Belum-Temengor Rainforest Complex is where the wonders of nature come alive. Over 130 million years of age and encompassing 300,000 hectares, this tropical paradise is home to a vast number of species of animals and plants, many of which cannot be found anywhere else in the world. In fact, scientific studies indicate that this pristine forest, which remains one of the largest untouched forest reserves in Peninsular Malaysia, hold enormous potential for the discovery of more biological treasures.
Situated in the state of Perak, at the border of Peninsular Malaysia and Thailand, the stunning landscape of Belum-Temengor Rainforest houses over 3,000 species of flowering plants, including three species of largest flower in the world – the Rafflesia. It is also the natural habitat of 64 species of ferns, 62 species of mosses, and has a lake that is home to 23 species of freshwater fish and 7 species of turtles. The entire forest complex is approximately four times the size of Singapore, which makes it the ideal places for 14 endangered animals to roam and breed.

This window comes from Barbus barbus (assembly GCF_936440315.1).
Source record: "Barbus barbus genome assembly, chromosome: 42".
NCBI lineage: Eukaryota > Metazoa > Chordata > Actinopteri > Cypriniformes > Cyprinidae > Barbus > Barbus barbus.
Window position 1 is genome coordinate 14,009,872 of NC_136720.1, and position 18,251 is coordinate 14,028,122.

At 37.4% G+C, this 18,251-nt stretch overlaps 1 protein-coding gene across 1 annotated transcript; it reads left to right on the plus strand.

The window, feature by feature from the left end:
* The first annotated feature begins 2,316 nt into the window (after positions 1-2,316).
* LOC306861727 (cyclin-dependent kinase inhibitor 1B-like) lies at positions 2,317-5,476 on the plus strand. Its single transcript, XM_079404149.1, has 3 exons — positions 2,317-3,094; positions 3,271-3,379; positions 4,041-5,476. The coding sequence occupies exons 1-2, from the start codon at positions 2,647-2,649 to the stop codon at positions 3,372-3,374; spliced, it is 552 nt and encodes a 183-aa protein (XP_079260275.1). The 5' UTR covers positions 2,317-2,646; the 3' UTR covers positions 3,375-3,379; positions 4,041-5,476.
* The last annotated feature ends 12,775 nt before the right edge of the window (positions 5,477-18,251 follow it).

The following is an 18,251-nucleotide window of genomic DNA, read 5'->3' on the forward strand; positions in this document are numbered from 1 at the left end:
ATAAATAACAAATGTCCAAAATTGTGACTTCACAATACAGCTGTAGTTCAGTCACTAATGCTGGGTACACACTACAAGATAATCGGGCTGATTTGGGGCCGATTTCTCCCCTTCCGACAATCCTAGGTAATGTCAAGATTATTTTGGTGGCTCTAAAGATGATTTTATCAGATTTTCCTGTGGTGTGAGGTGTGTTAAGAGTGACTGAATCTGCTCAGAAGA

This area also are nesting places for 274 species of birds including 10 types of Hornbills sharing the same area with 5,000 indigenous people rooting from Negrito and Malay Proto. Belum-Temengor Complex is one the twelve countries in the world keeping 75% species of earth biological treasures where increase daily throughout scientific research and study.